Gratitude

Jan. 12, 2020

We are showered every day with the gifts of the Earth, gifts we have neither earned nor paid for: air to breathe, fresh and clean water, healthy soils, food from plants; all that we need to live is provided to us. Though the Earth provides us with all that we need, we have created a consumption-driven economy that asks, “What more can we take from the Earth?” and almost never “What does the Earth ask of us in return?”

Most wisdom traditions recognize and understand the covenant of reciprocity, that for the Earth to stay in balance, for the gifts to continue to flow, we must give back in equal measure for what we take. We are not passive recipients of her gifts, but active participants in her well-being. We should be honored to reciprocate. It lets us know that we belong. To understand that we are interdependent beings with all the other life on earth, but also that we have gifts to give as well.

One of the gifts we can offer is gratitude. The next step in our cultural evolution, if we are to persist as a species on this beautiful planet, is to expand our protocols for gratitude to the living Earth. Gratitude is most powerful as a response to the Earth because it provides an opening to reciprocity, to the act of giving back. Reciprocity—returning the gift—is not just good manners; it is how the biophysical world works. Balance in ecological systems arises from feedback loops, from cycles of giving and taking. Reciprocity among parts of the living Earth produces equilibrium, in which life as we know it can flourish. When the gift is in motion, it can last forever.

Many cultural traditions are full of cautionary tales about the failure of gratitude. When people forget to honor the gift, the consequences are always material as well as spiritual. The rain doesn’t come, the crops don’t grow, the animals disappear, and the legions of offended plants and animals and rivers rise up against the ones who neglected gratitude. These mythic archetypes represent proper action: equity in giving and receiving.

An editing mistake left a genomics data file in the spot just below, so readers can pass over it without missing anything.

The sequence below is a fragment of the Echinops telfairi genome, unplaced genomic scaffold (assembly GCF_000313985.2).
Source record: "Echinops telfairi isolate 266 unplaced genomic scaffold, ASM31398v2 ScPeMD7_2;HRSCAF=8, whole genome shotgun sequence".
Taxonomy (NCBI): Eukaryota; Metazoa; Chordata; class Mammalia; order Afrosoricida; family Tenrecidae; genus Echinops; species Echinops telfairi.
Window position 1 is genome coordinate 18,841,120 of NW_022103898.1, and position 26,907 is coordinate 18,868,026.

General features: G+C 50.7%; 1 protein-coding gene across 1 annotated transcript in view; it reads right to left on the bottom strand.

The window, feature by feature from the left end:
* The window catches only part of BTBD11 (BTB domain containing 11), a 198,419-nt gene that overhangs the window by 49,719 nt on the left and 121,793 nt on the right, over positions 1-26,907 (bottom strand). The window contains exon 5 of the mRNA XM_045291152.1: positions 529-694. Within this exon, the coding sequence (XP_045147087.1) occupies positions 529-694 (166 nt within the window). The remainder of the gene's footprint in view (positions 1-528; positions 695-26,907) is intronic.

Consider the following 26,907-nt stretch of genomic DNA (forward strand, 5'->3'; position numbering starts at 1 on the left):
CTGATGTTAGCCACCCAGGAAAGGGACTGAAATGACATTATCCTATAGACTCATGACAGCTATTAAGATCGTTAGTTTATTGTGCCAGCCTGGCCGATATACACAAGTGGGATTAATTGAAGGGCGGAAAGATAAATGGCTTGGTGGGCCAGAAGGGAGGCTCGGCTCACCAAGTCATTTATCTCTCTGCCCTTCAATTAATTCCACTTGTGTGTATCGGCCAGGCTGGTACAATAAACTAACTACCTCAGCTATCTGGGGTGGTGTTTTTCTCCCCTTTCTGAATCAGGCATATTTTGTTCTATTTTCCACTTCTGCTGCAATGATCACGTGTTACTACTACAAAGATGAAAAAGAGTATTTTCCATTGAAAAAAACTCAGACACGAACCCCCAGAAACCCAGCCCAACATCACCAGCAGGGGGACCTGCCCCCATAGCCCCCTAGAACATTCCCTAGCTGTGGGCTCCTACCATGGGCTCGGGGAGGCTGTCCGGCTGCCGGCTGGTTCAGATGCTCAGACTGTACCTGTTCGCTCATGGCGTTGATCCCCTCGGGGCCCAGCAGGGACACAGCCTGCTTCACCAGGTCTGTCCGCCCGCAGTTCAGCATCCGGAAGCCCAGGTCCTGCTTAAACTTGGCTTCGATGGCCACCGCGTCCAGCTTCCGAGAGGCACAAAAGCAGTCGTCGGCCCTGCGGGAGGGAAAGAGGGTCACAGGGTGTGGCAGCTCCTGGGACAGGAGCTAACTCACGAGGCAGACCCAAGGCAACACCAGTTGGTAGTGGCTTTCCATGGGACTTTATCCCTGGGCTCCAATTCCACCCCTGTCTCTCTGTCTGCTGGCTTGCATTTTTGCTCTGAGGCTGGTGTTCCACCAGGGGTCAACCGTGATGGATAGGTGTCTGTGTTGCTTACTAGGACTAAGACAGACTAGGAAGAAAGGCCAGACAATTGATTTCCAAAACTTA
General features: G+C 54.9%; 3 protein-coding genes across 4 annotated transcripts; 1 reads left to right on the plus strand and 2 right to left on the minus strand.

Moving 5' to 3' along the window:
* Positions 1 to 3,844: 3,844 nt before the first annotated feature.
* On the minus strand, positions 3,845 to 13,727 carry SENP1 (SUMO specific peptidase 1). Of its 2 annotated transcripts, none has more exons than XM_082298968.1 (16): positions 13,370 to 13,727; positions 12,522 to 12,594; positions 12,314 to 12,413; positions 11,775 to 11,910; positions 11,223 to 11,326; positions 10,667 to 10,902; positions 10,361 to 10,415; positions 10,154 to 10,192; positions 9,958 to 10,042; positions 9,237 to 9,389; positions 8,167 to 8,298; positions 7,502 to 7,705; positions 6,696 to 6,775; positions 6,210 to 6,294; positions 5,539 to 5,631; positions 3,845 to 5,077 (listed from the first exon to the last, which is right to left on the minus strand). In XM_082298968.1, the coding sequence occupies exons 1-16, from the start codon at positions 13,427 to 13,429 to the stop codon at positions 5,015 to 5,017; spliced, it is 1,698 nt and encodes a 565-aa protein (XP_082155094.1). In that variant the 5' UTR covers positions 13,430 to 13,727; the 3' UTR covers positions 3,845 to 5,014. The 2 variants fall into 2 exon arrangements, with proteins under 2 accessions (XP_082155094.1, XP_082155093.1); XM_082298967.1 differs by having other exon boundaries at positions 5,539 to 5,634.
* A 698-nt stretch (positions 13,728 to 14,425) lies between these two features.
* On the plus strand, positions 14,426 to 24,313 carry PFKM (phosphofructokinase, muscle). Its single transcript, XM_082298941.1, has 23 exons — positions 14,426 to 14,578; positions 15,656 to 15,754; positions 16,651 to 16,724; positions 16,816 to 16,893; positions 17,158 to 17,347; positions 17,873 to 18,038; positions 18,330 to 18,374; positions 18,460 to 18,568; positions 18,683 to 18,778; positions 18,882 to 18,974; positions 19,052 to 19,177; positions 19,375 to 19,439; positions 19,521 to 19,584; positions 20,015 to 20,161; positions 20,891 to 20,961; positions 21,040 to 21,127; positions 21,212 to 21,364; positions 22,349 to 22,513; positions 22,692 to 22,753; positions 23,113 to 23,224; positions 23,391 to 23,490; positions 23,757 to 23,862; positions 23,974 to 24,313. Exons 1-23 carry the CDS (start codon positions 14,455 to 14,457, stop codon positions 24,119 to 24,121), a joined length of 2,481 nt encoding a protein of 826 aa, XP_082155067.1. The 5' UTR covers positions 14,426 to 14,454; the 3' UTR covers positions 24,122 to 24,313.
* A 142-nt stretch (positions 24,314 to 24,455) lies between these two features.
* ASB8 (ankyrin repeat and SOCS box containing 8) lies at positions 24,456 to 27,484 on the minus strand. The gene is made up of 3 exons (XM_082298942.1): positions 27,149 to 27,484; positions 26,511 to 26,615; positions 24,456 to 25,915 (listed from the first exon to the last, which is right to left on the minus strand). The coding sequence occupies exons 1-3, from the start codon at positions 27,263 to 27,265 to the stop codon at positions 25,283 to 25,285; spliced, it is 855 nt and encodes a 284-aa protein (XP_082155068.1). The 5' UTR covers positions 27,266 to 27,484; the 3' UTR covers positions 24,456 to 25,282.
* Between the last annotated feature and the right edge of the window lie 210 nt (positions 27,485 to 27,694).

Being mindful of something as simple as offering gratitude before a meal is a place to begin. Or stopping to smell the roses. Hug a tree and thank it for the oxygen it produces. Appreciate nature’s beauty and recuperative properties.

This human emotion of gratitude has adaptive value, because it engenders practical outcomes for sustainability. The practice of gratitude can, in a very real way, lead to the practice of self-restraint, of taking only what we need. Acknowledging the gifts that surround us creates a sense of satisfaction, a feeling of enough-ness which is an antidote to the societal messages that drill into our spirits telling us we must have more. A state of gratitude can initiate feelings of contentment. Practicing contentment is a radical act in a consumption-driven society.

Ecological restoration is an act of reciprocity and the Earth asks us to turn our gifts to healing the damage we have done. The Earth-shaping prowess that we thoughtlessly use to sicken the land can be used to heal it. It is not just the land that is broken, but our relationship with land. We can be medicine for the Earth, partners in renewal. It begins with acknowledging the gifts earth gives us and our participation in the reciprocity of the cycle of receiving and giving.  

Robin Wall Kimmerer

https://www.humansandnature.org/earth-ethic-robin-kimmerer